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What data is available?

The Competitive CS:GO Gameplay Data Set contains Competitive Counter-Strike: Global Offensive (CS:GO) match data from matchmaking, FACEIT, and other third-parties. Contains full player telemetry and timestamped game events.

How can I get started?

With the tutorial you will learn how to do some real CS:GO data science with data from the public data set. Once you complete the tutorial, you may use the same repository to bootstrap you own project!

Why are you doing this?

We want to see the amazing stuff you'll do with it! Working with AI researchers using CS:GO to solve really hard problems inspired us to contribute back and unlock this potential for anyone.

We hope this work can fuel everything from one's first data science experience, to their next hackathon, school project—all the way to groundbreaking research.

Who can use the data?

Anyone with a use case that adheres to the license.

The full license is presented and agreed to when you subscribe to the data set, but it's basically the CC BY-NC-SA 4.0 license, which means you may not use the data for commercial purposes, you must attribute, and you must use the same license for any derived work.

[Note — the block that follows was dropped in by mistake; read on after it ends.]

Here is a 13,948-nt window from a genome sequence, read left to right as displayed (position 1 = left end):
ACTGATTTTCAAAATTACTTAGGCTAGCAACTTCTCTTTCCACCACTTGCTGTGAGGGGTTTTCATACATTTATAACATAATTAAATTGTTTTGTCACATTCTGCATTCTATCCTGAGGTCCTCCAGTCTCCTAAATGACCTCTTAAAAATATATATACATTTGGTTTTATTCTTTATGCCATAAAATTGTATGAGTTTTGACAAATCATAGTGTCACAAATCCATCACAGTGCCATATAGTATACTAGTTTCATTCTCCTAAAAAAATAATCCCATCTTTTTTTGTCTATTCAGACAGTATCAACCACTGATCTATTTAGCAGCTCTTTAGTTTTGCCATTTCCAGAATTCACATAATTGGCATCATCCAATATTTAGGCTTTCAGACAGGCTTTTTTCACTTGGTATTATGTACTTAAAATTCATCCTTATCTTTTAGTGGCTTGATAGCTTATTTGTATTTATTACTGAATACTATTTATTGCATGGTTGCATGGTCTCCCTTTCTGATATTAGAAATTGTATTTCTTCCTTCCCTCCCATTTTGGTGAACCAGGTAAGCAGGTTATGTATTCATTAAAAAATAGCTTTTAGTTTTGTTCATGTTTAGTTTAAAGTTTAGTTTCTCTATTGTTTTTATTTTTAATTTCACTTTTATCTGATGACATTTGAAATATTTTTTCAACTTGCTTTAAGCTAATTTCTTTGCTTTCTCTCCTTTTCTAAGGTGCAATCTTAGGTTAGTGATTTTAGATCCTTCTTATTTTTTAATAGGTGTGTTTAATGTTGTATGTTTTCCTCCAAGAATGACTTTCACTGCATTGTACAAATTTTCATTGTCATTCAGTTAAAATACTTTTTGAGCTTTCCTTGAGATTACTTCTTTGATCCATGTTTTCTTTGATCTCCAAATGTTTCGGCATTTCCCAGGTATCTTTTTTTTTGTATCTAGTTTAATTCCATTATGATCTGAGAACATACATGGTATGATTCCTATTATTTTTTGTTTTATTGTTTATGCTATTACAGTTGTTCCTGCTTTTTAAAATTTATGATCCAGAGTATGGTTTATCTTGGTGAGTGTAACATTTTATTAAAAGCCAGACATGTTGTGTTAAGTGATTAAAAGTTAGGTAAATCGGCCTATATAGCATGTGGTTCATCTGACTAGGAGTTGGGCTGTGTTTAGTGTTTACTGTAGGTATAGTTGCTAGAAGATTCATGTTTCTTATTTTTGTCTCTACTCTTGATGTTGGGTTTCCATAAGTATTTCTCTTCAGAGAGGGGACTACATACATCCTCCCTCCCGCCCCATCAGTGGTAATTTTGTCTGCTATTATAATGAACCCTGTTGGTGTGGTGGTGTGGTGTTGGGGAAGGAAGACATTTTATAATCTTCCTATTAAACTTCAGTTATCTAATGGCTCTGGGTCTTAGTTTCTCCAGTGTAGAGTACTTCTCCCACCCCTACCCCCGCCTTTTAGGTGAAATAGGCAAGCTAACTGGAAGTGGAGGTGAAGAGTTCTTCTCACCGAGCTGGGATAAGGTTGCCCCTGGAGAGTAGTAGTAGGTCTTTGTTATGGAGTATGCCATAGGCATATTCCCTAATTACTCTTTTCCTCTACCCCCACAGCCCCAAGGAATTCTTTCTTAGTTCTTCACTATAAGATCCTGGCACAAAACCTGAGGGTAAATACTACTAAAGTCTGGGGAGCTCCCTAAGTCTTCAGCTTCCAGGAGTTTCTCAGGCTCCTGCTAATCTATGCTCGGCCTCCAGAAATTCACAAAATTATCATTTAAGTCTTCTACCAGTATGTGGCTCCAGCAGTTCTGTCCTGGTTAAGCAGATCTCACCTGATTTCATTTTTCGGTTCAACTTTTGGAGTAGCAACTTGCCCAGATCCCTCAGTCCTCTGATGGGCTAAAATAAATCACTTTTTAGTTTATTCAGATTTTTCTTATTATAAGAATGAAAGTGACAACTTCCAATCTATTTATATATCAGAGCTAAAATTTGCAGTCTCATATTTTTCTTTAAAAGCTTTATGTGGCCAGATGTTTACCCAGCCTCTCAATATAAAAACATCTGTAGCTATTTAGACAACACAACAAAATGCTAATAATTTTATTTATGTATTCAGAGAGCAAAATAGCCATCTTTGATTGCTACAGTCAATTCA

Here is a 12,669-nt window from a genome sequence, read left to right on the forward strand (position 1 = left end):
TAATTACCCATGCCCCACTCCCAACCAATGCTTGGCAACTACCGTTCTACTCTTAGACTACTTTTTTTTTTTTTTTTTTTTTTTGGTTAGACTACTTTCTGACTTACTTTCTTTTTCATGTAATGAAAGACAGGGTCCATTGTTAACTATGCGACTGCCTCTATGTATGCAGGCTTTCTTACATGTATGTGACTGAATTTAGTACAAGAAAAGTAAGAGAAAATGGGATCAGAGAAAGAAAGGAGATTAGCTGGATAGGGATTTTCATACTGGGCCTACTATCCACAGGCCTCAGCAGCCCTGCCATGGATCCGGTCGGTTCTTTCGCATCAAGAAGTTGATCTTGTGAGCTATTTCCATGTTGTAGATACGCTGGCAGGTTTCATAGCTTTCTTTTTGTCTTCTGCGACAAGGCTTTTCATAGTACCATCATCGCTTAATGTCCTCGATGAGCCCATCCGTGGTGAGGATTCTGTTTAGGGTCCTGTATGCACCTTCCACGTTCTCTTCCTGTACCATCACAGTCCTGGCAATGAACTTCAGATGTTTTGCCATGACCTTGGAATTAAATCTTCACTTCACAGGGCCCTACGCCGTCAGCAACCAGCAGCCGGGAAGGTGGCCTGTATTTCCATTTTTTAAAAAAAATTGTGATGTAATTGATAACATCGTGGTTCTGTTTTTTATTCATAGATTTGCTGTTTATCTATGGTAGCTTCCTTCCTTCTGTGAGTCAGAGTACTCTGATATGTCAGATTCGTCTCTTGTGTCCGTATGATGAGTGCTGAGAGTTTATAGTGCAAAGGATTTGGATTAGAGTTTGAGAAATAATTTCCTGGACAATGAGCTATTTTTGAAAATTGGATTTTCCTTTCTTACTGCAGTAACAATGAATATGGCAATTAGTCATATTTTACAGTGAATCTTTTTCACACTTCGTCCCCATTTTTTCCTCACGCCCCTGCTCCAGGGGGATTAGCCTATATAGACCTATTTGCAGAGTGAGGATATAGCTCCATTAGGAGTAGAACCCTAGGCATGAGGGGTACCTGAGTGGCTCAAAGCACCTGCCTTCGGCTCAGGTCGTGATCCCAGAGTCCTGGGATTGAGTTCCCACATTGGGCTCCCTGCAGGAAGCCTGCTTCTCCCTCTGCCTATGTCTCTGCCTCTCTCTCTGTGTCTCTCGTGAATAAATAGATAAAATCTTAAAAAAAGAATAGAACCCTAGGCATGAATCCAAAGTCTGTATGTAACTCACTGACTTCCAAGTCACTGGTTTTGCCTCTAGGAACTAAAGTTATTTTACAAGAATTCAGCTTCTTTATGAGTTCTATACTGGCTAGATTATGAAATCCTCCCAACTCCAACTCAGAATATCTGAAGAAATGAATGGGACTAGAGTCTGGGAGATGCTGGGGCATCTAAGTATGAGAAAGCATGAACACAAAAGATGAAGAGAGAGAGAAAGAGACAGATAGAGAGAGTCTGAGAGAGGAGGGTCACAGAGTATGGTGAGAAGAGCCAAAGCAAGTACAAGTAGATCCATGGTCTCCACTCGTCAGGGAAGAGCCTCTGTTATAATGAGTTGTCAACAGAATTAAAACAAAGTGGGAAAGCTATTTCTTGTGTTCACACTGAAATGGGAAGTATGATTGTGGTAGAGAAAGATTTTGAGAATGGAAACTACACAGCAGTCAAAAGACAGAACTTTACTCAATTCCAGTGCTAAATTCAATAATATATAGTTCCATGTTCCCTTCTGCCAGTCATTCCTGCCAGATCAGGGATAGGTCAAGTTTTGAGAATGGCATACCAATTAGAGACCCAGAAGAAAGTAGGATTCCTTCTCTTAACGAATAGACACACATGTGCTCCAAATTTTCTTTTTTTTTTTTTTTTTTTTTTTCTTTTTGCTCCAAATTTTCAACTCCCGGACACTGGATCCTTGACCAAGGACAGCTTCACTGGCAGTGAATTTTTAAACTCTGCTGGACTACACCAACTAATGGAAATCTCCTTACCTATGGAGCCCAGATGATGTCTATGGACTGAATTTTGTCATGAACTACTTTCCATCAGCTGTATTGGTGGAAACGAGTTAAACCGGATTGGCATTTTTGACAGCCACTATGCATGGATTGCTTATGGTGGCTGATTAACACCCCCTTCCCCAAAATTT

Does it cost money?

The data set is released for free, however, the process of exporting the data will incur standard AWS fees for using the cloud provider's storage and bandwidth.

See the Cost FAQ for details.

Why do I need to subscribe?

The AWS Data Exchange, which is the cloud platform hosting the data set, requires users to subscribe for access to hosted data products. On subscribing, you must agree to our version of the CC BY-NC-SA 4.0 license. The subscription to data is always free.

Are you selling my data?

Absolutely not! The data set is free and for the community. We hope the data will be used for cool stuff, and for future improvements to Coach!

Does this mean everyone will know how n00b I am?